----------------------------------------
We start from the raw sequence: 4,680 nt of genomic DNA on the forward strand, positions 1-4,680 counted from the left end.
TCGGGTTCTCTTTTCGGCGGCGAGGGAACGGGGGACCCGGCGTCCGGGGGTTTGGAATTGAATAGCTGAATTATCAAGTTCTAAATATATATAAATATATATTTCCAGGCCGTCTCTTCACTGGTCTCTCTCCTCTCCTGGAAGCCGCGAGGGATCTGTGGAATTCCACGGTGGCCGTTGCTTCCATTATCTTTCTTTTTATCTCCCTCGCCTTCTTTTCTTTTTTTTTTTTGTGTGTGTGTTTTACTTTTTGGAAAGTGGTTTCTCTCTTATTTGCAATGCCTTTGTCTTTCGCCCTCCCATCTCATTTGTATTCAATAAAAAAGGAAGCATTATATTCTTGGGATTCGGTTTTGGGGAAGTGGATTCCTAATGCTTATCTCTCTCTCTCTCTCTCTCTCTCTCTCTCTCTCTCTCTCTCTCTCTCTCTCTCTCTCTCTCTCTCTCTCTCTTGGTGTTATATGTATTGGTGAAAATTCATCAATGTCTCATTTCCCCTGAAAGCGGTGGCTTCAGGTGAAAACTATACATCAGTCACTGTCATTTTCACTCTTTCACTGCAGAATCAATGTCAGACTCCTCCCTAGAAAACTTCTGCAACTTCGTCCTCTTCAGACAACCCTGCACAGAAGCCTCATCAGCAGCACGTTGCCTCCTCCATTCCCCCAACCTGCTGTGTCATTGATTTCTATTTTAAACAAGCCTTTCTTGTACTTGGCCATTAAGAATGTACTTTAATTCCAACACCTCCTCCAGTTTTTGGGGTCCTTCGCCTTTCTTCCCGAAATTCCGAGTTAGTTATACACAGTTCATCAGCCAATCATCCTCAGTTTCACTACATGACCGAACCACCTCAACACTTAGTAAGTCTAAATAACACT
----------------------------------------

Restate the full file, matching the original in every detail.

We start from the raw sequence: 4,680 nt of genomic DNA on the forward strand, positions 1-4,680 counted from the left end.
TCGGGTTCTCTTTTCGGCGGCGAGGGAACGGGGGACCCGGCGTCCGGGGGTTTGGAATTGAATAGCTGAATTATCAAGTTCTAAATATATATAAATATATATTTCCAGGCCGTCTCTTCACTGGTCTCTCTCCTCTCCTGGAAGCCGCGAGGGATCTGTGGAATTCCACGGTGGCCGTTGCTTCCATTATCTTTCTTTTTATCTCCCTCGCCTTCTTTTCTTTTTTTTTTTTGTGTGTGTGTTTTACTTTTTGGAAAGTGGTTTCTCTCTTATTTGCAATGCCTTTGTCTTTCGCCCTCCCATCTCATTTGTATTCAATAAAAAAGGAAGCATTATATTCTTGGGATTCGGTTTTGGGGAAGTGGATTCCTAATGCTTATCTCTCTCTCTCTCTCTCTCTCTCTCTCTCTCTCTCTCTCTCTCTCTCTCTCTCTCTCTCTCTCTCTCTCTCTTGGTGTTATATGTATTGGTGAAAATTCATCAATGTCTCATTTCCCCTGAAAGCGGTGGCTTCAGGTGAAAACTATACATCAGTCACTGTCATTTTCACTCTTTCACTGCAGAATCAATGTCAGACTCCTCCCTAGAAAACTTCTGCAACTTCGTCCTCTTCAGACAACCCTGCACAGAAGCCTCATCAGCAGCACGTTGCCTCCTCCATTCCCCCAACCTGCTGTGTCATTGATTTCTATTTTAAACAAGCCTTTCTTGTACTTGGCCATTAAGAATGTACTTTAATTCCAACACCTCCTCCAGTTTTTGGGGTCCTTCGCCTTTCTTCCCGAAATTCCGAGTTAGTTATACACAGTTCATCAGCCAATCATCCTCAGTTTCACTACATGACCGAACCACCTCAACACTTAGTAAGTCTAAATAACACT